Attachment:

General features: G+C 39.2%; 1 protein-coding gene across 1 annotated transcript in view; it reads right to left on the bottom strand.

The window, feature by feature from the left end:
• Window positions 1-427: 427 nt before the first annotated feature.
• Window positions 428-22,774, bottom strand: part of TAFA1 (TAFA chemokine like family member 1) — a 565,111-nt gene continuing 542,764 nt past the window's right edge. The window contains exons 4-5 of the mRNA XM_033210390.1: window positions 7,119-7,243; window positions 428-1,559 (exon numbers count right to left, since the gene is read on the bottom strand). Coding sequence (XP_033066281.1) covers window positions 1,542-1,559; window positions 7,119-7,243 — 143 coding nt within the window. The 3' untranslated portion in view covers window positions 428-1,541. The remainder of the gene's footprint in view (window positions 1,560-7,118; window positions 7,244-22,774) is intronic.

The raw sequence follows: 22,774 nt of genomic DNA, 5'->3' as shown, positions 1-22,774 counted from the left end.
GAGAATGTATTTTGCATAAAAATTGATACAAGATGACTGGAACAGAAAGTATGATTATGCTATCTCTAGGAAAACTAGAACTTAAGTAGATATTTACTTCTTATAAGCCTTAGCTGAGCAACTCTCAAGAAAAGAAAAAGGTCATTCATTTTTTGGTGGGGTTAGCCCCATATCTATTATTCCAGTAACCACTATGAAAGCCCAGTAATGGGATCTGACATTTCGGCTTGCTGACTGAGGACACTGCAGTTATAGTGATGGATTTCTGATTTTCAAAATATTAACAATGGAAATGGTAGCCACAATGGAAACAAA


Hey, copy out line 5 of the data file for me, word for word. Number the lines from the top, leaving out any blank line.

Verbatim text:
The raw sequence follows: 22,774 nt of genomic DNA, 5'->3' as shown, positions 1-22,774 counted from the left end.